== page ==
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This is an interesting question. One that I think is worth revisiting. It is easy to forget that the pancreas is attached to liver, which absorbs about half of its release. (not sure to what effect). Not to mention, the non-D stomach empties slower, and as mentioned, human insulin is extremely potent. The amount of insulin in their blood must be negligible.
Jen had the right book (Type 1 Diabetes by Hanas) but mis-remembered the figures. According to the book (and cited to the science papers if you want to look them up) a non-insulin-resistant non-diabetic produces about .5 unit of insulin per killogram of body weight (or .23 unit/lb).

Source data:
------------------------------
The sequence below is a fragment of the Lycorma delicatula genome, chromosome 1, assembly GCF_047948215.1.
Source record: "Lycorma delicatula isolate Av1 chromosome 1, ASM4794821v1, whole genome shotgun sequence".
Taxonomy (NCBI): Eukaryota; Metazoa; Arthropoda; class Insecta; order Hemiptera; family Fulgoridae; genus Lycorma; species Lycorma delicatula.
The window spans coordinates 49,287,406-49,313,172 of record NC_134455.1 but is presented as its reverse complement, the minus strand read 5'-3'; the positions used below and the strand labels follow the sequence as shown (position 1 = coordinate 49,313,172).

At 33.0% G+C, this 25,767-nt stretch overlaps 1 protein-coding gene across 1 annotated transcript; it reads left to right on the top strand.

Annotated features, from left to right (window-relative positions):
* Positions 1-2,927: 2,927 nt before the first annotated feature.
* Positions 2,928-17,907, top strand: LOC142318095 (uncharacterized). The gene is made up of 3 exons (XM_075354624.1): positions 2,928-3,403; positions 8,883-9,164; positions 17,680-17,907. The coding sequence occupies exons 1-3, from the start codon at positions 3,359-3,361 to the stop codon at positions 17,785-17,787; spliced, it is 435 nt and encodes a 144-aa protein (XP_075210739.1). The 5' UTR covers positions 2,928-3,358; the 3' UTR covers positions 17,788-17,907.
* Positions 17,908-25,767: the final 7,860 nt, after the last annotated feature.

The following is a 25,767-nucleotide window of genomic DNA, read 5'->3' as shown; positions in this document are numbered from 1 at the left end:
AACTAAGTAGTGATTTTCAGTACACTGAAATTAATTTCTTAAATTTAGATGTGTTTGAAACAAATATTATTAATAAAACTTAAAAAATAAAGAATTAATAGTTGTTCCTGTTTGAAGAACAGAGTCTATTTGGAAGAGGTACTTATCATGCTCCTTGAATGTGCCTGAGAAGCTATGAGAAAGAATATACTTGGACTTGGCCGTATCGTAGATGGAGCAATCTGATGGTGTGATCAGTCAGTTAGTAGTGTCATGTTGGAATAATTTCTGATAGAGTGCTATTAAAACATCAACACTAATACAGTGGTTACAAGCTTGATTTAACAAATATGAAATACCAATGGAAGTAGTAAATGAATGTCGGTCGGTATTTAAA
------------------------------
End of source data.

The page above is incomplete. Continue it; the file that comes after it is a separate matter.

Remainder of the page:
The amount of insulin a non-insulin-resistant type 1 diabetic requires depends on time since diagnosis and age. And it also certainly does depend on weight, just as that of a non-diabetic does. According to the book the average for an early onset T1 by the time they are adults is .7 to .8 units per kilogram. But of course this amount will tend to be less if someone is a LADA or in honeymoon or getting lots of exercise or eating a very low carb diet or experiencing poor control with lots of highs. Just as it will tend to be higher in someone who has insulin resistance or little exercise or eating a very high carb diet. And as always, YDMV (your diabetes may vary), but this is a good starting point.